Prevalence and Risk Assessment of Cervical Cancer Screening by Papanicolaou Smear and Visual Inspection with Acetic Acid for Pregnant Women at a Thai Provincial Hospital

  • Published : 2016.08.01


Background: Cervical cancer is the second most common in Thailand, but the mortality rate may be rising yearly. It is a cancer that can be prevented by early screening for precancerous lesions, several methods being available. Objective: To identify the prevalence of abnormal Papanicolaou (Pap) smears and lesions with visual inspection with acetic acid (VIA) in pregnant women and assess risk factors for this group. Materials and Methods: This prospective study was performed at Prapokklao Hospital, Thailand during April-July 2016. All pregnant women of gestational age between 12-36 weeks who attended an antenatal clinic were recruited. All participants were screened for cervical cancer by Pap smear and VIA. If results of one or both were abnormal, colposcopic examination was evaluated by gynecologic oncologist. Results: A total of 414 pregnant women were recruited. Prevalence of abnormal Pap smear and VIA were 6.0 and 6.7 percent, respectively. The most common abnormal Pap smear was low grade intraepithelial lesion (LSIL, 44%). Factors associated with abnormal Pap smear in pregnant women were low BMI, multiple partners and being a government officer. In pregnancy, Pap smear had higher sensitivity and specificity than VIA for detection of precancerous cervical lesion. Patients with young coitarche or more than 25 years of active sexual activity were high risk groups. Conclusions: Prevalence of abnormal Pap smear and VIA in pregnant women was 6.0 and 6.7 percent, respectively. Factors associated with abnormal Pap smear were coitarche, years of sexual activity, low BMI, multiple partners and being a government officer.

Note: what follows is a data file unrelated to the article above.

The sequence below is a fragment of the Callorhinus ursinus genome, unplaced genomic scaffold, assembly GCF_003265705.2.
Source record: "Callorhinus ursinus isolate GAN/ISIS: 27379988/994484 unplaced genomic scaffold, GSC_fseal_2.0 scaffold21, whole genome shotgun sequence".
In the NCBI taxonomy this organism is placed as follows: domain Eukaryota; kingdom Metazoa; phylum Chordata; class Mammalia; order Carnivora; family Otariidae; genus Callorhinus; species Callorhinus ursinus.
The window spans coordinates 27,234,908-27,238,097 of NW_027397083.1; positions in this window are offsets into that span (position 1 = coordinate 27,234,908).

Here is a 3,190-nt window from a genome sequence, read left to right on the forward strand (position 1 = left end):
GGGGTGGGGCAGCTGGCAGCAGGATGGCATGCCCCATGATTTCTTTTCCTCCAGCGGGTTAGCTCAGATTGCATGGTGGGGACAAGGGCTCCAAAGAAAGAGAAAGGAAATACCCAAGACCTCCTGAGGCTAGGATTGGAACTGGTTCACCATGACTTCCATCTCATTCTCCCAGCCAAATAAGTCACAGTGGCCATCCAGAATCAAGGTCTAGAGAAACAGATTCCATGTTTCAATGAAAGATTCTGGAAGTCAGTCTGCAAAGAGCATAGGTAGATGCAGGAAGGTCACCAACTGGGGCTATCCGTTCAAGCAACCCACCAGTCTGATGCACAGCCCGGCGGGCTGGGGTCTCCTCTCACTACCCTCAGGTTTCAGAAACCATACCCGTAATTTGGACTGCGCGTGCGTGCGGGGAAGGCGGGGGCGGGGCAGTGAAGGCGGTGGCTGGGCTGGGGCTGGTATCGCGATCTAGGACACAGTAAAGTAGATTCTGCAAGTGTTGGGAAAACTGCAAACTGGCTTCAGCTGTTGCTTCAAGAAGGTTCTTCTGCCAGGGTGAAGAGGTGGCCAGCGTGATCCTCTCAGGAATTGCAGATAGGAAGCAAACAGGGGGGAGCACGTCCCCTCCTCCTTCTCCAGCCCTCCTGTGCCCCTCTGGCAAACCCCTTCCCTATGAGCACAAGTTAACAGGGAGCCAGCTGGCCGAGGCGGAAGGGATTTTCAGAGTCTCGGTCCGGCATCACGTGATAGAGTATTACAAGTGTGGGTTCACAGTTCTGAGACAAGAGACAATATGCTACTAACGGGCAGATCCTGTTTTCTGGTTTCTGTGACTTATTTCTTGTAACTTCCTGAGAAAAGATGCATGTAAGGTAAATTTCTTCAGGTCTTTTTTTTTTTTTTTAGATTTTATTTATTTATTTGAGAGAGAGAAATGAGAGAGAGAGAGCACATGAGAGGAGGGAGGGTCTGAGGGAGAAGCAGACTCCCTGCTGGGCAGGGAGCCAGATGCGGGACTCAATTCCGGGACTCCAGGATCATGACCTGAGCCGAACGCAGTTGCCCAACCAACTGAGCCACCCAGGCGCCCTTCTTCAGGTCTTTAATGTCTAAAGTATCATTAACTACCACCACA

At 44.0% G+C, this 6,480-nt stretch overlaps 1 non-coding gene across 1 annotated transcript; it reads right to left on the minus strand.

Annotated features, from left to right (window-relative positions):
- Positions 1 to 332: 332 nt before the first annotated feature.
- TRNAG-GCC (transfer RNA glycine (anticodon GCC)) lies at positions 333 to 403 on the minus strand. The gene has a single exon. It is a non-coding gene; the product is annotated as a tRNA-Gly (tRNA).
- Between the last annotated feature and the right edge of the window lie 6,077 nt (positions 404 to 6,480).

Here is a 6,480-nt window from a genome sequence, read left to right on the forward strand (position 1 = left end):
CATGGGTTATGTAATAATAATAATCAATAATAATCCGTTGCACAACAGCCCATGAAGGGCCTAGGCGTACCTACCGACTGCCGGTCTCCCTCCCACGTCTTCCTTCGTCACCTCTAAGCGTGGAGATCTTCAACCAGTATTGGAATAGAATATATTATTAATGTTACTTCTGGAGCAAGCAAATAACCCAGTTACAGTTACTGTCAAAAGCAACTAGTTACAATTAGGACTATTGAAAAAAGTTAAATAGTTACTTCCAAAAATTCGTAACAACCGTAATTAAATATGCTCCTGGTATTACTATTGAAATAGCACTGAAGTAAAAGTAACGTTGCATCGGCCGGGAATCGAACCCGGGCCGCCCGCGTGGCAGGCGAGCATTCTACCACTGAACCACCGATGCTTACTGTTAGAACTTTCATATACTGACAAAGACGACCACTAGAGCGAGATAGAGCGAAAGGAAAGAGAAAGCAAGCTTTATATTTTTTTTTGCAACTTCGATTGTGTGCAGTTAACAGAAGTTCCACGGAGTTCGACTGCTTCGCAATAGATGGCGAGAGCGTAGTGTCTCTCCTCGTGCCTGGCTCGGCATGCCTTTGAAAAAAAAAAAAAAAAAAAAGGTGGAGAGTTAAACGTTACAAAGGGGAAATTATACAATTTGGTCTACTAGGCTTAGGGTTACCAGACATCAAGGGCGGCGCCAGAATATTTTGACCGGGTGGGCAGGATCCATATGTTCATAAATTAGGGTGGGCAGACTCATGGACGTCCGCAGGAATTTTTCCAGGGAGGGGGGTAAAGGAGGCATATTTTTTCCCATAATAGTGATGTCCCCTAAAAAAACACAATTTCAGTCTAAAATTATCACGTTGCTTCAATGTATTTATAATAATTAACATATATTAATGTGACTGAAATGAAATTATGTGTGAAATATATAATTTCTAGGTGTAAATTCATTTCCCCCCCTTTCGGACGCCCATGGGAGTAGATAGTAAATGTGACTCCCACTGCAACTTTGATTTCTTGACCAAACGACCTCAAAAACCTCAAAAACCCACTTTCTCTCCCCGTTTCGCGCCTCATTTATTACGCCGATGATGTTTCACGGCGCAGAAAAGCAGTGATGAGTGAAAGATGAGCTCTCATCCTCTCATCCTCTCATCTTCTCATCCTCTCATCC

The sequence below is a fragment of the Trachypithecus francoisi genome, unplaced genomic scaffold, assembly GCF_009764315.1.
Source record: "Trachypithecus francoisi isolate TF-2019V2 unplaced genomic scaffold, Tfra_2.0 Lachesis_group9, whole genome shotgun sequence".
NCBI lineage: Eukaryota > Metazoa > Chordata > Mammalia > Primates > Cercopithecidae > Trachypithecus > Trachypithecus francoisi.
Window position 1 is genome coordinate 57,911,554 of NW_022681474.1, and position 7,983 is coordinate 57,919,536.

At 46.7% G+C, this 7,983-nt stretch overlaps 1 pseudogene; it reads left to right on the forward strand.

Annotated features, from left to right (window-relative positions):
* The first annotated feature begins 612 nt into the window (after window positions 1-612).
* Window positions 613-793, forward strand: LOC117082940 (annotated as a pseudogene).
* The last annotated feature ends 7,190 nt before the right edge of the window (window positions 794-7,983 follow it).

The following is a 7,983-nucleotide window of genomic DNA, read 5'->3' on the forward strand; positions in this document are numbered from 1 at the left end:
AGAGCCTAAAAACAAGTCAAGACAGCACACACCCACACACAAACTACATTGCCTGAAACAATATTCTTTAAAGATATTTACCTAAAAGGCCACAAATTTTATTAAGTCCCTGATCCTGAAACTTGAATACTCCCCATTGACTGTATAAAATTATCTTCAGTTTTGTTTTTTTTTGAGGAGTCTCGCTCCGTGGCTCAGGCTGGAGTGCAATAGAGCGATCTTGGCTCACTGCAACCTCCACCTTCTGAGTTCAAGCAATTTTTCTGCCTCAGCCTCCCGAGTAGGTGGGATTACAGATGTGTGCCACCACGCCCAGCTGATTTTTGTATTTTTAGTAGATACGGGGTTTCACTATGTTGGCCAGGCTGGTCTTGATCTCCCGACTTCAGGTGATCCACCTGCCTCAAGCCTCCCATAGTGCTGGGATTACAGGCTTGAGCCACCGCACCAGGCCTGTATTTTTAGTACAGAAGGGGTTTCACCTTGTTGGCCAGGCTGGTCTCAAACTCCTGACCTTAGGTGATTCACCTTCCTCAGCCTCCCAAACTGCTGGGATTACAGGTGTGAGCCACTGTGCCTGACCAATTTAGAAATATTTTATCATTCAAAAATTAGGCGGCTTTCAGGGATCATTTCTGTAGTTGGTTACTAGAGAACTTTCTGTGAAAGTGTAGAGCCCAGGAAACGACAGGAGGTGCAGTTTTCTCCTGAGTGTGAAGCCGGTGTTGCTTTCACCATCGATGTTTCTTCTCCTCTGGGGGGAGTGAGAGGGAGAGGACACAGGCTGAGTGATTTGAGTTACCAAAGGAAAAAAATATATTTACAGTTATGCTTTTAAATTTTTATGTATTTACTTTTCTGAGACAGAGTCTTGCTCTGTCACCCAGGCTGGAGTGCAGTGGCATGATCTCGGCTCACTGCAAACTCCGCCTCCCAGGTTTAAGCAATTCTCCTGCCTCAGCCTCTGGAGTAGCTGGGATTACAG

Supported by : Research Institute of Prapokklao Hospital


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